And then when our freedom is won, my lord,
Your land will be second to none, my lord,

In giving applause

To our glory-crowned cause,

And in shouting, 'Old Ireland, well done!' my lord. The visitor hinted to the daughter of the house that she probably preferred the verses further on, relating to an approaching marriage. No indeed, sir,' she replied, 'there are poems about exiles I rather read.' And she added, "Not altogether of our own times either: “ Saint Columba in Exile” and “ O'Neill in Rome,” I like them very much.'

In what professes to be a translation of a Gaelic poem by St. Columba, these lines occur :

But yet with such a love as mine
For Erin and her noble race,
What wonder if my heart will pine
And still fly back o'er leagues of brine
To seek that happy place ?
But far from Derry, far from Kells,
And fair Raphoe, my steps must be;
The psalms from Durrow's quiet dells,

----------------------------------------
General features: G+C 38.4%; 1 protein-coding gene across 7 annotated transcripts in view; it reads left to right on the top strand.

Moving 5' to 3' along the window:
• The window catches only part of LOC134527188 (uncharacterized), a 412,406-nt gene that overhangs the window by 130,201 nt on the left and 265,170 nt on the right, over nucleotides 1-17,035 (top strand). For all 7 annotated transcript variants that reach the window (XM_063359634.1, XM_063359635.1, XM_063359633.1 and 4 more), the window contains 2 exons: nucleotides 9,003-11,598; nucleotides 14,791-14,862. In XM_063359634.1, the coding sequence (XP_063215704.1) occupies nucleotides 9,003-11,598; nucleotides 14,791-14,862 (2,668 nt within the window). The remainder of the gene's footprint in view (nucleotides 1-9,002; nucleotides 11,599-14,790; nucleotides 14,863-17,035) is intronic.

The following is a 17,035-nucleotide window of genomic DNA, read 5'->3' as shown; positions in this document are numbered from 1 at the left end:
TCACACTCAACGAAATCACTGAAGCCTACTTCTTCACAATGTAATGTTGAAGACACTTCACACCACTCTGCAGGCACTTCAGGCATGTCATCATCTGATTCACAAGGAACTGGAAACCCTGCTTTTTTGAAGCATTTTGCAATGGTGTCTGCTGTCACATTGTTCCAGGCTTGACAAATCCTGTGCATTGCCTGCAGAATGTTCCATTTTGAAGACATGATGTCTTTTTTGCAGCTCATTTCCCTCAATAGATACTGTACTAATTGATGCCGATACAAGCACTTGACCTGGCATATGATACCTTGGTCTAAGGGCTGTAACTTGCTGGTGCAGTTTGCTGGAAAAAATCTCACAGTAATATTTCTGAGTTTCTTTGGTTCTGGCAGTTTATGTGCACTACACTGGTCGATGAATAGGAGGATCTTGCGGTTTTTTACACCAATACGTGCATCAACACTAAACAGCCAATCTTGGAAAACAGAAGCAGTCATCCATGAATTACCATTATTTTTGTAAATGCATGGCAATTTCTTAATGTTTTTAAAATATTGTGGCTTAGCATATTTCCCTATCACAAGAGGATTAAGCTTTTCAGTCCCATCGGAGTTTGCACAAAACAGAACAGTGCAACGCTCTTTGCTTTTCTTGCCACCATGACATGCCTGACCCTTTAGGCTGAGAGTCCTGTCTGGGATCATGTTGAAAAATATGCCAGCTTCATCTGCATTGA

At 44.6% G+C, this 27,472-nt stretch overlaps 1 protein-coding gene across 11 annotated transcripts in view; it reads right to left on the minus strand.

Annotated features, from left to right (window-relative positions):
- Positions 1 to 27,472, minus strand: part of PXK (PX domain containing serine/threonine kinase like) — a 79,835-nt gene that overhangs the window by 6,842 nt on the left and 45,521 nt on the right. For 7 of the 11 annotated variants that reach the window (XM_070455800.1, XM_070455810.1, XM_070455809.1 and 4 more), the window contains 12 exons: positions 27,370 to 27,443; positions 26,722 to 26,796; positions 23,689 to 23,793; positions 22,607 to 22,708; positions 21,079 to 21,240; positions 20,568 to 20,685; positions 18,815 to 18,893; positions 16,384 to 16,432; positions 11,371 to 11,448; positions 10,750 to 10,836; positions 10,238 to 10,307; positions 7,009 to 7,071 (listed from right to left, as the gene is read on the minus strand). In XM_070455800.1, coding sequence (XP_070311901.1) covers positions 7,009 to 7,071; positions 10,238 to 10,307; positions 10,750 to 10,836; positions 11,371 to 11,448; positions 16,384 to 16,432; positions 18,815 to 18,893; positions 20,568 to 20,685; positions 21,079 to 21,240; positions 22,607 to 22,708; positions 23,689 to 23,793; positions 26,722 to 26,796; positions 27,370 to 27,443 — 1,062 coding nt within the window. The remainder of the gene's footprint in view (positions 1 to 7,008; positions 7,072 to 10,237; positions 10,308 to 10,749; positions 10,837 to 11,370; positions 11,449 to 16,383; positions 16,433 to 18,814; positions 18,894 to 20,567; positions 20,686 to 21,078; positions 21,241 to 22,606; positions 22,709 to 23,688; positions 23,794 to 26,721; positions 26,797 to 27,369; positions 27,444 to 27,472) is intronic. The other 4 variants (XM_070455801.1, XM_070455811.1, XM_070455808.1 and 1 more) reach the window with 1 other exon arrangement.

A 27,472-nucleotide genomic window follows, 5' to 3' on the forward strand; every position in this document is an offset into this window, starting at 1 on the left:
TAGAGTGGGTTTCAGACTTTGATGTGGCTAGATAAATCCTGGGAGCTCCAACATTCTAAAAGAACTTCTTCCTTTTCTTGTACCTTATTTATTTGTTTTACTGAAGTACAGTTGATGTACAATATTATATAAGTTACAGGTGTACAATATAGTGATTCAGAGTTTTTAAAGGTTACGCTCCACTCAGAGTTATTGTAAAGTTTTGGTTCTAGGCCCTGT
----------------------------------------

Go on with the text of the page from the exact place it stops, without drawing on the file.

The tones of Arran's holy bells
Will sound no more for me.

In the poem describing the exiled chief of three hundred years ago, the visitor read these verses :

On every side the sweet bells ring,
And faithful people bend in pray'r ;
Sweet hymns, that angel choirs might sing,
And loud hosannas fill the air.
His place is with the princely crowd,
Amidst the noblest and the best;

His large white head is lowly bowed;
His hands are clasped before his breast.
But, oh! for Ireland, far away-
For Ireland, dear, with all her ills-
For mass in fair Tyrone, to-day,
Amid the circling Irish hills !